Fannie and Freddie currently back about 45% of the multifamily market, according to a Bloomberg report. But the Federal Housing Finance Agency wants to scale that back, adding to a 10% cut in apartment financing Fannie and Freddie made this year as part of an effort to move more risk to private capital, according to Bloomberg. The size of next year’s cut hasn’t yet been determined.
Industry groups and affordable-housing advocates are decrying the proposed cuts, saying they could make it harder for new rental housing to be built in rural areas and smaller cities.
“Without Fannie and Freddie our ability to get deals done in smaller towns would be greatly reduced,” E.J. Burke, chairman of the Mortgage Bankers Association, told Bloomberg. “We haven’t seen that impact yet, but down the line I’m very concerned if the conservator continues to cut their volumes.”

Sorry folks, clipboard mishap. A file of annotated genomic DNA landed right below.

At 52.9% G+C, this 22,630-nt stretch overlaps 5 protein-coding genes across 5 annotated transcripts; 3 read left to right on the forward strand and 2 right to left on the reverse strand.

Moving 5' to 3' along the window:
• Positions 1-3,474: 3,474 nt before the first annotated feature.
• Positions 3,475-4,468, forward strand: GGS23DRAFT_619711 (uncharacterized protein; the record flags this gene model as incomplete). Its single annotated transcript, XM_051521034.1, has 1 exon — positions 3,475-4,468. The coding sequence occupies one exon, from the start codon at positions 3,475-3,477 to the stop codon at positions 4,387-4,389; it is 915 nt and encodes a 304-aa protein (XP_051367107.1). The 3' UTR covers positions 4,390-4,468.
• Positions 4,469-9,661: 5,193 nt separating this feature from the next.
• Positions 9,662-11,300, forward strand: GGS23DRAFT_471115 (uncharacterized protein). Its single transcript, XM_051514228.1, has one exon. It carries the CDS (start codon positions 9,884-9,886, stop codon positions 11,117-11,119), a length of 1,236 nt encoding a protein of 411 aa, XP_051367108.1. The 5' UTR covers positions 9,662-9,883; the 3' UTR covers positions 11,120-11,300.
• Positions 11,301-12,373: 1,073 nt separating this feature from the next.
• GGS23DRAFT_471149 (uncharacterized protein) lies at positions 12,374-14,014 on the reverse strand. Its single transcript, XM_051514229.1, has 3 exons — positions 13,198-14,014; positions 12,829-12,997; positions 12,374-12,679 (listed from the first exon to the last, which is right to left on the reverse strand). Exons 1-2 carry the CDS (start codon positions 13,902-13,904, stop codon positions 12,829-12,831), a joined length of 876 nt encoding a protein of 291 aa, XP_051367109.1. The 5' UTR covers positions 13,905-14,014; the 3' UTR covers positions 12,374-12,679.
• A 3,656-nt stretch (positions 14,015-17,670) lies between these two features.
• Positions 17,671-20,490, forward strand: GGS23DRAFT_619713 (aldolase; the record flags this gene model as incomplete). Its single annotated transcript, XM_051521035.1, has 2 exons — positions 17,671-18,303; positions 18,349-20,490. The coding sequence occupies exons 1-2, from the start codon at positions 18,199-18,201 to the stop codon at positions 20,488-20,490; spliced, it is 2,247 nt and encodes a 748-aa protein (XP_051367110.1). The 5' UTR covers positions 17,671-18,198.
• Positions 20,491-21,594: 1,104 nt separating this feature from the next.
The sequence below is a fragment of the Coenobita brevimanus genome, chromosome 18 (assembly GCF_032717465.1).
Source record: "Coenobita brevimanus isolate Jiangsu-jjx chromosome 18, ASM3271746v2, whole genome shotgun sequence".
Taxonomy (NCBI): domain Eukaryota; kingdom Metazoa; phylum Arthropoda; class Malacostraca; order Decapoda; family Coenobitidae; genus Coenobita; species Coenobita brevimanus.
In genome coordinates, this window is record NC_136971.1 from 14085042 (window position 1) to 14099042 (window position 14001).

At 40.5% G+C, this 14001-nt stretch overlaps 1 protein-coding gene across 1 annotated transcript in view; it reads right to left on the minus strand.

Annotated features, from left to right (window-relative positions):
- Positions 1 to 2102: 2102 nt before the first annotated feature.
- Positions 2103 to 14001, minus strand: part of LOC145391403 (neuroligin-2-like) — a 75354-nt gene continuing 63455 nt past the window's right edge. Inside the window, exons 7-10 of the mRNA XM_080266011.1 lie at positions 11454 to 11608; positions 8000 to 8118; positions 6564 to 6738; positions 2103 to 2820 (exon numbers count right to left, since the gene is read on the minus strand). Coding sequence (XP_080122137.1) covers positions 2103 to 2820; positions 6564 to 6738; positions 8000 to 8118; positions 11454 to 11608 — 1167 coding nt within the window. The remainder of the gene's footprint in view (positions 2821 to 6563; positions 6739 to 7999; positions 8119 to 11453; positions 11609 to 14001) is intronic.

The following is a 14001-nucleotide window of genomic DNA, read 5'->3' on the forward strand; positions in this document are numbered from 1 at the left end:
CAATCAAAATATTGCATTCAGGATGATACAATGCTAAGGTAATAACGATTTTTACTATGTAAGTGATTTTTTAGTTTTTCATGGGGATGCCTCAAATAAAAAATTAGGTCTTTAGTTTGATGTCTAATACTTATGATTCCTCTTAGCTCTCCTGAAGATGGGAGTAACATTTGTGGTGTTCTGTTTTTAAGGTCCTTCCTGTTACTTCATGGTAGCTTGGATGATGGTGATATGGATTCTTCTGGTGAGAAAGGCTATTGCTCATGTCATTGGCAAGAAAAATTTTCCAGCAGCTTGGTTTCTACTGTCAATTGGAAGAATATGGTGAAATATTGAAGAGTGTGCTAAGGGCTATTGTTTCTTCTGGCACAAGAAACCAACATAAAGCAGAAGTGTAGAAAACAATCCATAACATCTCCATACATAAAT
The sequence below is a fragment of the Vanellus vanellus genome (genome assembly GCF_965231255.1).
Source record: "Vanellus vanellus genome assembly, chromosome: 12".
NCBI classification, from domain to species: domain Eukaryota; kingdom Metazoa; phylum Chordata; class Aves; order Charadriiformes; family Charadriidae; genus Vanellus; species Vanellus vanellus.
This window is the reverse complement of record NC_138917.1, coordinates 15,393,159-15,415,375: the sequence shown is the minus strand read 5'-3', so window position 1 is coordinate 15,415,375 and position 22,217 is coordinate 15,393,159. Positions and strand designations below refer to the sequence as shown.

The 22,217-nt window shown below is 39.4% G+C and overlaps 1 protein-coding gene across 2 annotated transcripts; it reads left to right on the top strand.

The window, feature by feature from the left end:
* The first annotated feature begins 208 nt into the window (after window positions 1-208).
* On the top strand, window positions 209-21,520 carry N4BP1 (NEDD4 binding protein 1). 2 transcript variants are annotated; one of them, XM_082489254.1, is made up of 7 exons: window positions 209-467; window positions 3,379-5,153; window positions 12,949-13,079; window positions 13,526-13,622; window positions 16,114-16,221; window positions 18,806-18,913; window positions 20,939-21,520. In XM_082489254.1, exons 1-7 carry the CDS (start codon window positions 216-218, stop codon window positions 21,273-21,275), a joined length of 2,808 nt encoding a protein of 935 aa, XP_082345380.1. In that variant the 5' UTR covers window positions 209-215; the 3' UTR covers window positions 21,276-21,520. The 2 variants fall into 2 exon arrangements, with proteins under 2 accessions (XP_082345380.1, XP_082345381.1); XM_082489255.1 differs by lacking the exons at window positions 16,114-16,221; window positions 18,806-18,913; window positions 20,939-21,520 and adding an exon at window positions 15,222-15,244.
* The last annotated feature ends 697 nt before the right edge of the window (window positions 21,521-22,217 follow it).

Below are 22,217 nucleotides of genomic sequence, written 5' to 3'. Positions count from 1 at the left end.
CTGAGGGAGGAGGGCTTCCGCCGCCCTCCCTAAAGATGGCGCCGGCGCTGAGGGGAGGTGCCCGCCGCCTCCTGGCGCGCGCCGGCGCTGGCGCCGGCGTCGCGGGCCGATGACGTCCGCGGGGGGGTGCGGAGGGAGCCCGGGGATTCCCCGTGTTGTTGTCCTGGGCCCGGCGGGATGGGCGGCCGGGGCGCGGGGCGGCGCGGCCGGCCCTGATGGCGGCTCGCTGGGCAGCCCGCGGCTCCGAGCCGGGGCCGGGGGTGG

But FHFA officials respond that Fannie and Freddie still have a larger footprint in the multifamily market than they did prior to the financial meltdown, and FHFA Acting Director Edward DeMarco said in an Oct. 24 speech that the industry dealt with this year’s cut “without major disruption.”
“We will continue to take gradual steps to reduce the enterprises’ exposure in this market, while maintaining a market presence,” DeMarco added.
DeMarco seems to have a knack for making unpopular decisions. His plan to reduce the maximum loan limits for Fannie and Freddie has also met with industry-wide condemnation.
The agency that oversees Fannie Mae and Freddie Mac is going ahead with plans to scale down their financing of multifamily mortgages next year despite heated opposition from industry groups.